8. Steve Lawson

    live looping?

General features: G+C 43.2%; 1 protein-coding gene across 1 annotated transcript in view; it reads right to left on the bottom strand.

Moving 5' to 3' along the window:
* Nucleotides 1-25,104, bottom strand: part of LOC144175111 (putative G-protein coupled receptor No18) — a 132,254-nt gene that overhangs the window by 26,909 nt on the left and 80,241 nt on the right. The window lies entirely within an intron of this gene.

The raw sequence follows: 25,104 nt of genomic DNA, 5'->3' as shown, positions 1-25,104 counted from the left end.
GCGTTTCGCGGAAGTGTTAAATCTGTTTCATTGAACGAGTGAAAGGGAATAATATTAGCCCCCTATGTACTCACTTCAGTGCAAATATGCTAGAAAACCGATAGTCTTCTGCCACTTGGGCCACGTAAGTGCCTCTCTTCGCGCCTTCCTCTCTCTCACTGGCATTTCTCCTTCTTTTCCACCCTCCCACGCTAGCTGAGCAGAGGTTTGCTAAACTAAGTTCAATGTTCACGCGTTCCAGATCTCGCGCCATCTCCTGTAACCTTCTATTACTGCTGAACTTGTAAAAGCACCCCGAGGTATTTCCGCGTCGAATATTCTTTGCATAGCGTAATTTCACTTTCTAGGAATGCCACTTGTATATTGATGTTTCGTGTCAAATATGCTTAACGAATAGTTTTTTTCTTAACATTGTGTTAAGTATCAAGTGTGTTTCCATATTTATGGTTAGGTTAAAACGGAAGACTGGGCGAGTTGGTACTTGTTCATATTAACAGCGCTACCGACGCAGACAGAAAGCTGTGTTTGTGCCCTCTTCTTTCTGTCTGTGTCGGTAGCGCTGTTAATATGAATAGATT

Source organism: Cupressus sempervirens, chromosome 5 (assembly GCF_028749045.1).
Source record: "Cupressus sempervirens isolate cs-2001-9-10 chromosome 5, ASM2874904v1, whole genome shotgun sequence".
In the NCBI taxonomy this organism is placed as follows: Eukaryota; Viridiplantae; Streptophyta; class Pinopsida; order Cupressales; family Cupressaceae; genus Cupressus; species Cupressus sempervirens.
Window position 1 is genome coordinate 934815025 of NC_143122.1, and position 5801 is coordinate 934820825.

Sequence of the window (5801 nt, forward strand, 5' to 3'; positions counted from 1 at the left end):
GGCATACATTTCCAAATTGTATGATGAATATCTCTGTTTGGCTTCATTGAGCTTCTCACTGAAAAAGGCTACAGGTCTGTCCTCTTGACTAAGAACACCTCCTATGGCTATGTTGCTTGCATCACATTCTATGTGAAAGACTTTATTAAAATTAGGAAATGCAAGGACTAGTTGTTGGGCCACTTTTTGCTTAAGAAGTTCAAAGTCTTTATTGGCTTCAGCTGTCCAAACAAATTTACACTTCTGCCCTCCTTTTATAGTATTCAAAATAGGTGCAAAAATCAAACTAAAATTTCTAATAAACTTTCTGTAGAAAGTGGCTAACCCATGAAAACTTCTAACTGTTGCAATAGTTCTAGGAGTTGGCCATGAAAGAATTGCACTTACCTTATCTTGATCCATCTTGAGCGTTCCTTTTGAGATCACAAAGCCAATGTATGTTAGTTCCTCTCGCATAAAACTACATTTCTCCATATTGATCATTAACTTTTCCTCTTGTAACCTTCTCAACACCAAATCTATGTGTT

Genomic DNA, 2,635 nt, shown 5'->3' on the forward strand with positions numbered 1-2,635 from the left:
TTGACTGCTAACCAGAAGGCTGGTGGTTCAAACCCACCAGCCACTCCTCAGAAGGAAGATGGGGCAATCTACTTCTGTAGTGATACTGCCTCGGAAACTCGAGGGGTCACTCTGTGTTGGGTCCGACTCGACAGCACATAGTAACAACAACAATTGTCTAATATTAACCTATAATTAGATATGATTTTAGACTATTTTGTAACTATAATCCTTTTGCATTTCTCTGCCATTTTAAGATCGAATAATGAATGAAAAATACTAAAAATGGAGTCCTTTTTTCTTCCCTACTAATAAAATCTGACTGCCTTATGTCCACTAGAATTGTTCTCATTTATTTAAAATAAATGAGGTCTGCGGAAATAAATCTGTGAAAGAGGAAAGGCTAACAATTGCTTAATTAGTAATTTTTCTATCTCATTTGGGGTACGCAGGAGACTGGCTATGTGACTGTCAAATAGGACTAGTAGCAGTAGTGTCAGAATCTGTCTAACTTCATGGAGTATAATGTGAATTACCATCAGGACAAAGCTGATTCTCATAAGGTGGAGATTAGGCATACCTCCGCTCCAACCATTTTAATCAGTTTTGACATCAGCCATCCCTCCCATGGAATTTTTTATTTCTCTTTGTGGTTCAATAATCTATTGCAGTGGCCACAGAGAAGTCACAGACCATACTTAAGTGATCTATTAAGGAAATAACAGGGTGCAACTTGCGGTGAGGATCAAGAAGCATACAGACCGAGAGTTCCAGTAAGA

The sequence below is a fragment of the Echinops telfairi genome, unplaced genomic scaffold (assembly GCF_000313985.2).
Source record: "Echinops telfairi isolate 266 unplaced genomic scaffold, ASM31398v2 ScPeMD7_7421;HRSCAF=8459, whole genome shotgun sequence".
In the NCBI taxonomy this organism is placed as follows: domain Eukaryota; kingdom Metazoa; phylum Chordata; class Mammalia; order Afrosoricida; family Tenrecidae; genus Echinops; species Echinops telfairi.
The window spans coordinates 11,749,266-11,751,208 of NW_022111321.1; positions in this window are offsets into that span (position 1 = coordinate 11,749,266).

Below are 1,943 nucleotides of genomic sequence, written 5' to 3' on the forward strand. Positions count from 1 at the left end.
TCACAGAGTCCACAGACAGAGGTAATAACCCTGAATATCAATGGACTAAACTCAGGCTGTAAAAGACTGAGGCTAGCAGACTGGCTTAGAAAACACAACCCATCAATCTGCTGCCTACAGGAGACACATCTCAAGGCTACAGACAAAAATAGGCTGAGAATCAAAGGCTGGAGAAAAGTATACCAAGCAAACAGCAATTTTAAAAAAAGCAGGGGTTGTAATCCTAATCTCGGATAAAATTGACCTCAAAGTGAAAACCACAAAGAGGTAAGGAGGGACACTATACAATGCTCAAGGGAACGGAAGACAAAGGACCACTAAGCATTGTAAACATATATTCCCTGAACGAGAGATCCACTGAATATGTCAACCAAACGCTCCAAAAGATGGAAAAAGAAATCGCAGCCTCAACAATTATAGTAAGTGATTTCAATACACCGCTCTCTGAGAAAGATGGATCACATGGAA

A couple of thoughts on looping multiple instruments, in case that's useful - software is one way to do it, but you can also do it with hardware loopers and a mixer. I started out using a little Behringer Desk almost 20 years ago, upgraded to a Mackie one in 2002, then switched to a MOTU Ultralite Soundcard (that works either hooked up to a laptop or standalone) in 2008. This year, I swapped that for a Keith McMillen K-Mix. What each of these allow me to do is have the looper on a 'send' of some sort. Either the effect send on the desk, or just one of the pairs of outputs from the soundcard. That way, I can have instruments plugged into any channel and route them to the looper, but with the soundcard version I can also route virtual instruments to it as well. I currently use a Quneo as a controller and play sounds that are generated in FL Studio - nothing's pre-recorded, and none of the sounds are loops, so I play the controller as percussion or 'keyboard' instrument... Then the big issue is thinking about the arrangement - layering things can either sound like the gradual evolution of the piece, or like you're constructing a loop to play over later on. I much prefer the former. The big advantage of looping inside a DAW is that you can do things that are partially pre-recorded, or that use pre-recorded loops that you're manipulating the way @urb does. But again, you'll need to think about how much of a 'construction' phrase you want to have as part of the performance... The trade off with this is very much audience-dependent. Some audiences will be wowed enough by the tech wizardry to give you pass if it takes you a while to build the track before it feels like the beginning, whereas an audience that are more familiar with the tech may be less forgiving in terms of what they expect from the music aside from the tech constraints, if that makes sense One thing that's definitely worth considering is how important it is to you that the live versions are anything like the recorded ones... making great music is way more important than faithfully recreating a studio experience on stage. A lot of bands/artists have come unstuck trying too hard to replicate the sound of their records like when with a little imagination they could've maximised what was great about their live lineup by allowing a more fluid approach to the arrangement/structure/instrumentation...